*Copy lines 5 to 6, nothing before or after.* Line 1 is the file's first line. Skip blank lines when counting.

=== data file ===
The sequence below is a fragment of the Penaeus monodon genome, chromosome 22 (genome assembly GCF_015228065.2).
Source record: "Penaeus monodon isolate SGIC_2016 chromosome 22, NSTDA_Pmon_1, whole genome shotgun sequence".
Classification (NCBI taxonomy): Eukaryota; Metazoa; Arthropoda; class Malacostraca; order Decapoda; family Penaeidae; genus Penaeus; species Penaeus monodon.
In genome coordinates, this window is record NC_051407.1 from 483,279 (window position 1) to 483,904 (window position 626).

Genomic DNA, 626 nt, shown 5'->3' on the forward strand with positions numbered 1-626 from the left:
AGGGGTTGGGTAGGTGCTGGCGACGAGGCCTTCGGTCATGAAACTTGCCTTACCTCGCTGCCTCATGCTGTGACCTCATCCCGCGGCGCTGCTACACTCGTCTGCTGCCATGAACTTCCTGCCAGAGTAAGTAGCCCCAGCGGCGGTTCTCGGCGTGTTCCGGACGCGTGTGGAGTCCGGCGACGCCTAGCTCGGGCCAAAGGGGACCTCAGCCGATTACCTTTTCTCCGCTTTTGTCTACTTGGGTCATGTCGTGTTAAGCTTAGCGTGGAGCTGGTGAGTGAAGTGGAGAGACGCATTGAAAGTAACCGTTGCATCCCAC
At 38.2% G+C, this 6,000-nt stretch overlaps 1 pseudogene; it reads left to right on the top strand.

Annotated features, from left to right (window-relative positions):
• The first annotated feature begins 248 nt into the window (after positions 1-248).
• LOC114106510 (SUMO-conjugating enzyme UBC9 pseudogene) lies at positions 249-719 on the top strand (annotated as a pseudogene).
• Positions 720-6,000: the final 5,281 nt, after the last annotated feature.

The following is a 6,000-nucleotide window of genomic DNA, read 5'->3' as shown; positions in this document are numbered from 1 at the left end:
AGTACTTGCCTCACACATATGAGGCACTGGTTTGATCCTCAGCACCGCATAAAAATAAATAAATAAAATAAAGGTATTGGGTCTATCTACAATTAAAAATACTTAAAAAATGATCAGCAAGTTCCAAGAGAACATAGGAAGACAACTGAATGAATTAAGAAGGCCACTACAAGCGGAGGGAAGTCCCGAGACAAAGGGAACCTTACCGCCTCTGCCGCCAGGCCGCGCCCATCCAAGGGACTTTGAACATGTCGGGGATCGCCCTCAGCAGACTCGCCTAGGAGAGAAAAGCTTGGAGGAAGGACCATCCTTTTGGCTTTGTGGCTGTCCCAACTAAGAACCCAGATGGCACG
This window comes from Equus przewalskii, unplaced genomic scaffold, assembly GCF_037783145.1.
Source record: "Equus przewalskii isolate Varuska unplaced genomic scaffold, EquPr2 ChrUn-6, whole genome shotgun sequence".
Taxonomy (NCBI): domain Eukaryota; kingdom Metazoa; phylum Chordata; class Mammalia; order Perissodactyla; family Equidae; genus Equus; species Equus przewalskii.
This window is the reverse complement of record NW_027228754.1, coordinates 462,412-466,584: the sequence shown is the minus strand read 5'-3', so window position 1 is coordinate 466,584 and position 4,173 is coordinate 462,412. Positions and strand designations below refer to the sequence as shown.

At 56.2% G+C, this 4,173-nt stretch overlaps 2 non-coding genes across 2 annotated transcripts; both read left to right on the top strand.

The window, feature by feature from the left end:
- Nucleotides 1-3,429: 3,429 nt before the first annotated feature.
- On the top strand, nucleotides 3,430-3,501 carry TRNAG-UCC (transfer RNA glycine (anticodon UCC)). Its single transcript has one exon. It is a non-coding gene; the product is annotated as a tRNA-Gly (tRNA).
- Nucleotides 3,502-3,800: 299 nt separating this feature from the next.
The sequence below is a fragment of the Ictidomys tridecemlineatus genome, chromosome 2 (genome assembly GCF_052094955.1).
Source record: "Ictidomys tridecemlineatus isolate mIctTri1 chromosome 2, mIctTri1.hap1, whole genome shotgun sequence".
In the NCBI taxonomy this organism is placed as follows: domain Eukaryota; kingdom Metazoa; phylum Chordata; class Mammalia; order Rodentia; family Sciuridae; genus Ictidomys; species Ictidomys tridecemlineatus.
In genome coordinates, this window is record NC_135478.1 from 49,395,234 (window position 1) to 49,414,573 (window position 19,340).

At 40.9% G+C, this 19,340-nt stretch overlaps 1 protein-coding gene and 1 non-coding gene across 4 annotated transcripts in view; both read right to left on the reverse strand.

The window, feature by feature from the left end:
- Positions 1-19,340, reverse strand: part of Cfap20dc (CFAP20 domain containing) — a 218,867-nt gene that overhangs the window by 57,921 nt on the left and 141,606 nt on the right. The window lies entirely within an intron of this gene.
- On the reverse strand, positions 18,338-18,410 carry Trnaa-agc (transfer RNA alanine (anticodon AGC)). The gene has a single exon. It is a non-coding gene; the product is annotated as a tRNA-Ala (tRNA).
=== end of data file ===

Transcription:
Genomic DNA, 626 nt, shown 5'->3' on the forward strand with positions numbered 1-626 from the left:
AGGGGTTGGGTAGGTGCTGGCGACGAGGCCTTCGGTCATGAAACTTGCCTTACCTCGCTGCCTCATGCTGTGACCTCATCCCGCGGCGCTGCTACACTCGTCTGCTGCCATGAACTTCCTGCCAGAGTAAGTAGCCCCAGCGGCGGTTCTCGGCGTGTTCCGGACGCGTGTGGAGTCCGGCGACGCCTAGCTCGGGCCAAAGGGGACCTCAGCCGATTACCTTTTCTCCGCTTTTGTCTACTTGGGTCATGTCGTGTTAAGCTTAGCGTGGAGCTGGTGAGTGAAGTGGAGAGACGCATTGAAAGTAACCGTTGCATCCCAC